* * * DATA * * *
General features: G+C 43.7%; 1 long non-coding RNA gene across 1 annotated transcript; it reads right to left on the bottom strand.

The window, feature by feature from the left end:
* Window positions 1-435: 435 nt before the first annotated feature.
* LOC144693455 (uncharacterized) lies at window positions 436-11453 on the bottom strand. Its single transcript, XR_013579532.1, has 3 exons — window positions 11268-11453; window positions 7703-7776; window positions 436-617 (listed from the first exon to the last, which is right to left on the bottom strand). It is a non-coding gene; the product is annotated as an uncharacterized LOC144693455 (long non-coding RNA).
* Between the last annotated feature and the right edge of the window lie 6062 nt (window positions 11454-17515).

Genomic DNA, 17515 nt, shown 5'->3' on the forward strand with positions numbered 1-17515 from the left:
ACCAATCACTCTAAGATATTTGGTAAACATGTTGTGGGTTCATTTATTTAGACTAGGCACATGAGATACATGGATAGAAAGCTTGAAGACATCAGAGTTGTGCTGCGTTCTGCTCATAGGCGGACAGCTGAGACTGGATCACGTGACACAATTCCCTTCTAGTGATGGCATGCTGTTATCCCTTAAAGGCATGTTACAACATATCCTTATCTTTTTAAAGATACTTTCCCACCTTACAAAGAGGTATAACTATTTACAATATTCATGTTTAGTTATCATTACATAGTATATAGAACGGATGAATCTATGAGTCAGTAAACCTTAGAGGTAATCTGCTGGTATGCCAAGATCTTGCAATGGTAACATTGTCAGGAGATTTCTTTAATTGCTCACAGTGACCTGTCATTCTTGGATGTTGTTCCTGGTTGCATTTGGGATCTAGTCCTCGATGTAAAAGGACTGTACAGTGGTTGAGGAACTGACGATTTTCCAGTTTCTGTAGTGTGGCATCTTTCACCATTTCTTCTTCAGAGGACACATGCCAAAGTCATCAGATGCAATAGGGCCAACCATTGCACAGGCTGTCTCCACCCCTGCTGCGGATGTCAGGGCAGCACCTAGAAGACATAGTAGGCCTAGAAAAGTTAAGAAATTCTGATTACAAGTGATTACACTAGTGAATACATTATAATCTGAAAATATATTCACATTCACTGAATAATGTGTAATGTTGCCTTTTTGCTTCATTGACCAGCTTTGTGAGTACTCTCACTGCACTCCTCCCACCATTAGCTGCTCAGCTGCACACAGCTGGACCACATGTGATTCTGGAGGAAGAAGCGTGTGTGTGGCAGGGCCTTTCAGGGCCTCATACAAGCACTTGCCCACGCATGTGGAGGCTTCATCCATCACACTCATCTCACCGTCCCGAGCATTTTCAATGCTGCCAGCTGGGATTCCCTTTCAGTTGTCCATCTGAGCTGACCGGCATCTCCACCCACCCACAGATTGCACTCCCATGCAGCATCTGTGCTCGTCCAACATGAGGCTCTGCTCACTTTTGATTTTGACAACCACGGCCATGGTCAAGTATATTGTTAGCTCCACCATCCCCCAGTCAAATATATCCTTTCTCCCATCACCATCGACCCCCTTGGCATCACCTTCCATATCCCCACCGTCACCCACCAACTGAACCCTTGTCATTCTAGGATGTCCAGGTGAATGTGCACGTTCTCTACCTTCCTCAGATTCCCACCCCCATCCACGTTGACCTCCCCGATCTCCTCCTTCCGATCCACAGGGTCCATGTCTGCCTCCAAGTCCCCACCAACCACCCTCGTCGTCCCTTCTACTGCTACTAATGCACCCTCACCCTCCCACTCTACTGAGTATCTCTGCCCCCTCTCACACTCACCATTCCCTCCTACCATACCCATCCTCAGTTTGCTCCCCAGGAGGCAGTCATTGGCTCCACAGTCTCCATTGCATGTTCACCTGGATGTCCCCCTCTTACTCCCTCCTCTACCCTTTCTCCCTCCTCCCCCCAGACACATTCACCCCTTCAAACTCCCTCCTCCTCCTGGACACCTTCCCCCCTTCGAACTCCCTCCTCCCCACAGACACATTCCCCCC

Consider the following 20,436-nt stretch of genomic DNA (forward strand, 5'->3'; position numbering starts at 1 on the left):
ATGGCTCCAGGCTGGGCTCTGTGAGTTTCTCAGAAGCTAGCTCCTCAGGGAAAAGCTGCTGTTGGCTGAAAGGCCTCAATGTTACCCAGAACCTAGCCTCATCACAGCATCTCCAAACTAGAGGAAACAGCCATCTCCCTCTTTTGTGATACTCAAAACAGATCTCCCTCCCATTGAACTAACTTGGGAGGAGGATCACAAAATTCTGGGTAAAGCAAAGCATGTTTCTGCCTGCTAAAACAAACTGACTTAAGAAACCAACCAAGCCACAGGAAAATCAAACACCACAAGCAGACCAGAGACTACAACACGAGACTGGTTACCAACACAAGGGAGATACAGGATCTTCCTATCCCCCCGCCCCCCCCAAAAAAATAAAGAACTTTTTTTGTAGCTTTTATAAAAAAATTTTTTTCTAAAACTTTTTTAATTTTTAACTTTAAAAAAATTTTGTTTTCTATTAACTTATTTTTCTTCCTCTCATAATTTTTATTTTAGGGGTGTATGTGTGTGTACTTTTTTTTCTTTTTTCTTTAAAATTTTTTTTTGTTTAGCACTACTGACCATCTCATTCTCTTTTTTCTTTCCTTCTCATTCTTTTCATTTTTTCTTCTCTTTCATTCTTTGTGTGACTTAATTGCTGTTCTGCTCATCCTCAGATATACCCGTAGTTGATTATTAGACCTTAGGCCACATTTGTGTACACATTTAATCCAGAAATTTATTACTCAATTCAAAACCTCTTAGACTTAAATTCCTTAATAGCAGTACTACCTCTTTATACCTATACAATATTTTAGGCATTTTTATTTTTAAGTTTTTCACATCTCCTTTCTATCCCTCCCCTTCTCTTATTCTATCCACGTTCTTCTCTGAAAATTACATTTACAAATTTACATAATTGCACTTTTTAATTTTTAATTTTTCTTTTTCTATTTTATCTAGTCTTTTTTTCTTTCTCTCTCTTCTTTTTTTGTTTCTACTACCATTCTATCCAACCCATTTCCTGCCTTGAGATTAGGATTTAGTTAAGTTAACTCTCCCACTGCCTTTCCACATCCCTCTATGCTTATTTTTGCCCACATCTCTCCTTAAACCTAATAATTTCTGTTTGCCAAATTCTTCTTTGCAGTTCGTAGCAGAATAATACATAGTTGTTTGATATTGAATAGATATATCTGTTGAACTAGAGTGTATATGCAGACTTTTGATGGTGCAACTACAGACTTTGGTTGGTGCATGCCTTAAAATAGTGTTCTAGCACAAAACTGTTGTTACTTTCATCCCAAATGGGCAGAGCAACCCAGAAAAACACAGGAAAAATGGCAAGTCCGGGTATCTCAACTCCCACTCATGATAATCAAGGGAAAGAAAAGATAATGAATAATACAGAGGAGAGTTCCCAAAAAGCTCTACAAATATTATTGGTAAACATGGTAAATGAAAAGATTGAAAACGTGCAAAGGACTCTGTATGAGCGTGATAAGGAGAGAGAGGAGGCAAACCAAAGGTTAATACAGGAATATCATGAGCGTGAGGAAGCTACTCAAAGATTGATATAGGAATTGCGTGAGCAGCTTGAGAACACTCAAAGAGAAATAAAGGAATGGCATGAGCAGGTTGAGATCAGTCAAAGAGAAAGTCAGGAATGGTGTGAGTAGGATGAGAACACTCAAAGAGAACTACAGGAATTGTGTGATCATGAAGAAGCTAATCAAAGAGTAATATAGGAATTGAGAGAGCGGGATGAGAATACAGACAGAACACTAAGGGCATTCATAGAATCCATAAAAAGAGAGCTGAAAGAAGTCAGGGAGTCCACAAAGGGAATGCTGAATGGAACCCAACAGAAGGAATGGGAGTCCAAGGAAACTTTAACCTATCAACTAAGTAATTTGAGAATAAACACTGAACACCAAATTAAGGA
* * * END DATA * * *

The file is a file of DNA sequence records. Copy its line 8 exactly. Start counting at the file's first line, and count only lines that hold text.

Consider the following 20,436-nt stretch of genomic DNA (forward strand, 5'->3'; position numbering starts at 1 on the left):